Part 44

The sciences concerned with the Arabic language

January 1, 2022

There are four pillars of the Arabic language=

  • lexicography
  • grammar
  • syntax and style (bayan)
  • literature

Knowledge of them all is necessary for religious scholars, since the source of all religious laws is the Qur’an and the Sunnah, which are in Arabic. Their transmitters, the men around Muhammad and the men of the second generation, were Arabs. Their difficulties are to be explained from the language they used. Thus, those who want to be religious scholars must know the sciences connected with the Arabic language.

These sciences differ in emphasis (as to their importance) according to the different degrees (of usefulness) they possess for conveying the intended meaning of speech, as will become clear when they are discussed one by one. The conclusion will be that the first and most important of them is grammar, since it gives a clear.

indication of the basic principles (used in expressing) the various intended meanings. Thus, one can distinguish between subject and object, as wells as between the subject of a nominal sentence and its predicate. Without grammar, one would not know on what to base giving information (about anything)

Lexicography would deserve to be first, were not most of its data constant and restricted to their (conventional) meanings, incapable of changing, in contrast to the case endings (in grammar) which indicate dependence, the (person or thing) that is dependent, and the (person or thing) on which (something else) depends. 1235 They always change completely and leave no trace.

Thus, grammar is more important than lexicography, since ignorance of (grammar) is very harmful to mutual understanding. This is not the case with lexicography. And God knows better.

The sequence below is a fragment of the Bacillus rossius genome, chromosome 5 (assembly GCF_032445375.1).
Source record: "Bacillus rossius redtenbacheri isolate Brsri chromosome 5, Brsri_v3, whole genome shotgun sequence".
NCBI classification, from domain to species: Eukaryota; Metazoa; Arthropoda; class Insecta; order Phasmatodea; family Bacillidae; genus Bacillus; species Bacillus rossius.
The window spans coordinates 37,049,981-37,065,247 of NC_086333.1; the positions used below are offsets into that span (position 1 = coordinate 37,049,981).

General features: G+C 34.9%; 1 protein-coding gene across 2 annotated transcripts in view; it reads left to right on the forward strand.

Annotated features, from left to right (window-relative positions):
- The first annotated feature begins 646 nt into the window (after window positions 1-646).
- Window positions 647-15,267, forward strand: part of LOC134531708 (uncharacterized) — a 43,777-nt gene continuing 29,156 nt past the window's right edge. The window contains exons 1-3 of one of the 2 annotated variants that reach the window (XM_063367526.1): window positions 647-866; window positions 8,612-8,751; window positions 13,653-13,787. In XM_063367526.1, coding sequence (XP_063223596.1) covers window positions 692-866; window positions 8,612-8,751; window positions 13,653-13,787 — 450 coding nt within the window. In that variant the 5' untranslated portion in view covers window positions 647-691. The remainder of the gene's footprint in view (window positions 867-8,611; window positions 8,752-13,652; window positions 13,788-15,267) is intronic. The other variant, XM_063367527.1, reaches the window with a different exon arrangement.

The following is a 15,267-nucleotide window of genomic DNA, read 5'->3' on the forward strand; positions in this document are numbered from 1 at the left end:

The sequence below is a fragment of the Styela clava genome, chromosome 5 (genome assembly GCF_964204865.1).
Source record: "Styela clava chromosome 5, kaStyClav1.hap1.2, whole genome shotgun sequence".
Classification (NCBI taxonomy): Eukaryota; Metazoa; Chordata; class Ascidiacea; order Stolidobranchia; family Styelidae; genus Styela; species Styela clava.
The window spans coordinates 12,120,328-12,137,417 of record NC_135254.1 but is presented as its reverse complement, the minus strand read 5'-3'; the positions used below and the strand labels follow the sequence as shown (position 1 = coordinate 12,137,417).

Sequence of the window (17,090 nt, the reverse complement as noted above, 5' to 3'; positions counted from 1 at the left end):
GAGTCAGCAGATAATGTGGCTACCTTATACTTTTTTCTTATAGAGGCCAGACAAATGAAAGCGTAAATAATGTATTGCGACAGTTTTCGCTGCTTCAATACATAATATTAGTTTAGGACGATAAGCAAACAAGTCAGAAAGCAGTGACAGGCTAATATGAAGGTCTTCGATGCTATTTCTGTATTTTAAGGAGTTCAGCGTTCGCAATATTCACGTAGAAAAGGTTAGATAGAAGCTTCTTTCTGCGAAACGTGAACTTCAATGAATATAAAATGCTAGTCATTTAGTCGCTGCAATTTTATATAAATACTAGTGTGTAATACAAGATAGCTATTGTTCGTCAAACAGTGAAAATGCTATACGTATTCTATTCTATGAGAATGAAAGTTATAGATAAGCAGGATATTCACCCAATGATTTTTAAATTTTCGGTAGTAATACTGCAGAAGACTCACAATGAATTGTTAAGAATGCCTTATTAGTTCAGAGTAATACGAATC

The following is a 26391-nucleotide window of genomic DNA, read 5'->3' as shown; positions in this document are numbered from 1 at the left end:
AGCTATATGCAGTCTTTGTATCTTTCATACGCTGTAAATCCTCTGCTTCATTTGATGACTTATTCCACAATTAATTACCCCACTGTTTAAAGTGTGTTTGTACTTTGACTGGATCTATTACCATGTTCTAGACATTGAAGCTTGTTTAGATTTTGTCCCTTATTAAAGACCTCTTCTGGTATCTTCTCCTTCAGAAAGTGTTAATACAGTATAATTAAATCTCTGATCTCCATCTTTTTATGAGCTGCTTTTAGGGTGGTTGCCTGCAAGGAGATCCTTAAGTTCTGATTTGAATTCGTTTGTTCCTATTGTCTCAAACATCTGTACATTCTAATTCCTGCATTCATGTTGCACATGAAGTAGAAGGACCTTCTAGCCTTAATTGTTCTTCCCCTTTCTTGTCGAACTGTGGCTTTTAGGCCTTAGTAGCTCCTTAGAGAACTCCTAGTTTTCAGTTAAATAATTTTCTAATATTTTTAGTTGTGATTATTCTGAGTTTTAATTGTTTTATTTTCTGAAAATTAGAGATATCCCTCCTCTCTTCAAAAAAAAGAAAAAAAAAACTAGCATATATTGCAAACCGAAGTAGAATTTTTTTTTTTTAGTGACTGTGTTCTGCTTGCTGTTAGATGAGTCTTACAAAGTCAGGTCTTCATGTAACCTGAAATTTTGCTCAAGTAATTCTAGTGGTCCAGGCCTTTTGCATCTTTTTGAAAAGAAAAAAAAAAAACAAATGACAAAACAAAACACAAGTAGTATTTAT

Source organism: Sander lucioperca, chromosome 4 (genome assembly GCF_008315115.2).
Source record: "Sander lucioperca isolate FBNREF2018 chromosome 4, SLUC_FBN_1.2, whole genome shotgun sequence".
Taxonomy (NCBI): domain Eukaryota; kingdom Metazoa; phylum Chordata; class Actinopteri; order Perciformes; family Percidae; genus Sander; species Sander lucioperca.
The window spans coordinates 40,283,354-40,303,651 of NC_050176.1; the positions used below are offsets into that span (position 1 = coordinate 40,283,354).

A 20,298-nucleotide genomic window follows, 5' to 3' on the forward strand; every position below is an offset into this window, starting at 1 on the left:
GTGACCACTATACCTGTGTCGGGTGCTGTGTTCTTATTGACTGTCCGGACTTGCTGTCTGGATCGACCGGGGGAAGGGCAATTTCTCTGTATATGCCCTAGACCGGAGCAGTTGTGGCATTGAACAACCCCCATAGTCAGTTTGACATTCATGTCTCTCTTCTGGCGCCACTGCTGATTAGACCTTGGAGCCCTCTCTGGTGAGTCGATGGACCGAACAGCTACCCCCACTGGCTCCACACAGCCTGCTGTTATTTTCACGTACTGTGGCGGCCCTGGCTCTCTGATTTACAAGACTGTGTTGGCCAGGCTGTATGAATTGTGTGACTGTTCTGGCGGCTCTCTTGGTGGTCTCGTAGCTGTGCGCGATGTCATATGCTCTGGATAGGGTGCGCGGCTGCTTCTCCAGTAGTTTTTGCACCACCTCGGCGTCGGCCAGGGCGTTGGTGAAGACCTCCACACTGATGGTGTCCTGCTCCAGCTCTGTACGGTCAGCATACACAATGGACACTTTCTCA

Grammar

Language is the expression by a speaker of his intention. Such expression is an act of the tongue which originates in an intention to convey the meaning of speech. 1236 Therefore, (language) must become an established habit (located) in the part of the body that produces it, namely, the tongue.1237

In every nation, the (formation of language takes place) according to their own terminology. The linguistic habit that the Arabs obtained in that way is the best there is. It is the one most clearly expressing the intended meaning, since many ideas are indicated in it by something else than words. There are, for instance, vowels to distinguish the subject from object and i-case - that is, the genitive - and (there are) letters to transform actions (verbs) - that is, motions -into essences, 1238 without need of other words. These (features) are found in no other language but Arabic. All other languages need special words to indicate a particular idea or situation. Therefore; we find non-Arabs lengthier in their speech than we would consider necessary in Arabic. This is what was meant in the following remark by Muhammad= “I was given the most comprehensive words, and speech was made 1239short for me.”

The consonants, vowels, and positions (of letters [sounds]), that is, the forms of the Arabic language, came to indicate the intended meaning in a definite manner. The (Arabs) did not need a craft to teach them their meaning. It was a habit in their tongues that one generation learned from the other, as our children nowadays learn our languages.

Then Islam came. The Arabs left the Hijaz to seek the royal authority that was in the hands of (foreign) nations and dynasties. They came into contact with non-Arabs. As a result, their linguistic habit changed under the influence of the solecisms they heard non-Arab speakers of Arabic make, and it is hearing that begets the linguistic habit. Thus, the (Arab linguistic habit began to) incline toward adopting forms of speech at variance with it, because (the Arabs) became used to hearing them spoken, and (their linguistic habit) became corrupted. 1240

Cultured people feared that the (Arab linguistic) habit would become entirely corrupted and that, if the (process of corruption) went on for a long time, the Qur’an and the traditions would no longer be understood. Therefore, they derived certain norms for the (Arab linguistic) habit from their way of speaking. (These norms are) of general applicability, like universals and basic principles.

They checked all the other parts of speech with them and combined like with like. (Among such norms,) for instance, are these: